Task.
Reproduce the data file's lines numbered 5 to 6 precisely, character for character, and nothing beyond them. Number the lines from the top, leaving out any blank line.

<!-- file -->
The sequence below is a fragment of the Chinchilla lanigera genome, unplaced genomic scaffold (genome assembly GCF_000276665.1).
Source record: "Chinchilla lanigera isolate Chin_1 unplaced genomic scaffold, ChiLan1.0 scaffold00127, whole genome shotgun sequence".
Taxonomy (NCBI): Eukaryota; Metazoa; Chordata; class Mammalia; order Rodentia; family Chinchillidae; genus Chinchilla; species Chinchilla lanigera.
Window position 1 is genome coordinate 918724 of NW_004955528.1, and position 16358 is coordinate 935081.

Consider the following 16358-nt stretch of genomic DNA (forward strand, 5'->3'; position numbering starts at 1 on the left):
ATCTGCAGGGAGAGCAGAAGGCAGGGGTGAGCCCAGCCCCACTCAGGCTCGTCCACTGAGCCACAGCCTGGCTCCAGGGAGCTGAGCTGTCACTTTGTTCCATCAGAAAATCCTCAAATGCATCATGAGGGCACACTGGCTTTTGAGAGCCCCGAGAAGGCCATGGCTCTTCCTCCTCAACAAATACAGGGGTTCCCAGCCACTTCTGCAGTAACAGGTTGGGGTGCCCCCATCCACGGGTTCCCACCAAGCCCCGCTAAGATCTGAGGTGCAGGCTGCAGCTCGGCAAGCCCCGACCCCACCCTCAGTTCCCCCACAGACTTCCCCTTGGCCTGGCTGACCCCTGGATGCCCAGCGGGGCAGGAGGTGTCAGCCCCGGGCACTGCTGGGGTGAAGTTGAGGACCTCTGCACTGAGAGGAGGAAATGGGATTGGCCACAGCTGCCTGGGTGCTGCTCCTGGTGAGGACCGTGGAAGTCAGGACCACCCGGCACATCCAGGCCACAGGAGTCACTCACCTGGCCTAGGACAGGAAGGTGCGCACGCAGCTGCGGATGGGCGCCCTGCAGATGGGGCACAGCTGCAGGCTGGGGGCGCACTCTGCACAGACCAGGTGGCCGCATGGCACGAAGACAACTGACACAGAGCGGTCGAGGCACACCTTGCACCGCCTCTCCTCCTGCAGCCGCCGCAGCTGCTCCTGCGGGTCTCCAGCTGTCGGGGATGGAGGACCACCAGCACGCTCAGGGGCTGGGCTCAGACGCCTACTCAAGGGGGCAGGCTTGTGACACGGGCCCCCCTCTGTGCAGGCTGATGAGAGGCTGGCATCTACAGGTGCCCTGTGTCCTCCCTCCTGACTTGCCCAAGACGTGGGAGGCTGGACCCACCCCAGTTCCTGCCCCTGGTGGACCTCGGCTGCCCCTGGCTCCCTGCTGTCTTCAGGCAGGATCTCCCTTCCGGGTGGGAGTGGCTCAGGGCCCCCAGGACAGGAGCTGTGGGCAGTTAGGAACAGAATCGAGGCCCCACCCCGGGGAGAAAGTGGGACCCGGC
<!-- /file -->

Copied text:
Consider the following 16358-nt stretch of genomic DNA (forward strand, 5'->3'; position numbering starts at 1 on the left):
ATCTGCAGGGAGAGCAGAAGGCAGGGGTGAGCCCAGCCCCACTCAGGCTCGTCCACTGAGCCACAGCCTGGCTCCAGGGAGCTGAGCTGTCACTTTGTTCCATCAGAAAATCCTCAAATGCATCATGAGGGCACACTGGCTTTTGAGAGCCCCGAGAAGGCCATGGCTCTTCCTCCTCAACAAATACAGGGGTTCCCAGCCACTTCTGCAGTAACAGGTTGGGGTGCCCCCATCCACGGGTTCCCACCAAGCCCCGCTAAGATCTGAGGTGCAGGCTGCAGCTCGGCAAGCCCCGACCCCACCCTCAGTTCCCCCACAGACTTCCCCTTGGCCTGGCTGACCCCTGGATGCCCAGCGGGGCAGGAGGTGTCAGCCCCGGGCACTGCTGGGGTGAAGTTGAGGACCTCTGCACTGAGAGGAGGAAATGGGATTGGCCACAGCTGCCTGGGTGCTGCTCCTGGTGAGGACCGTGGAAGTCAGGACCACCCGGCACATCCAGGCCACAGGAGTCACTCACCTGGCCTAGGACAGGAAGGTGCGCACGCAGCTGCGGATGGGCGCCCTGCAGATGGGGCACAGCTGCAGGCTGGGGGCGCACTCTGCACAGACCAGGTGGCCGCATGGCACGAAGACAACTGACACAGAGCGGTCGAGGCACACCTTGCACCGCCTCTCCTCCTGCAGCCGCCGCAGCTGCTCCTGCGGGTCTCCAGCTGTCGGGGATGGAGGACCACCAGCACGCTCAGGGGCTGGGCTCAGACGCCTACTCAAGGGGGCAGGCTTGTGACACGGGCCCCCCTCTGTGCAGGCTGATGAGAGGCTGGCATCTACAGGTGCCCTGTGTCCTCCCTCCTGACTTGCCCAAGACGTGGGAGGCTGGACCCACCCCAGTTCCTGCCCCTGGTGGACCTCGGCTGCCCCTGGCTCCCTGCTGTCTTCAGGCAGGATCTCCCTTCCGGGTGGGAGTGGCTCAGGGCCCCCAGGACAGGAGCTGTGGGCAGTTAGGAACAGAATCGAGGCCCCACCCCGGGGAGAAAGTGGGACCCGGC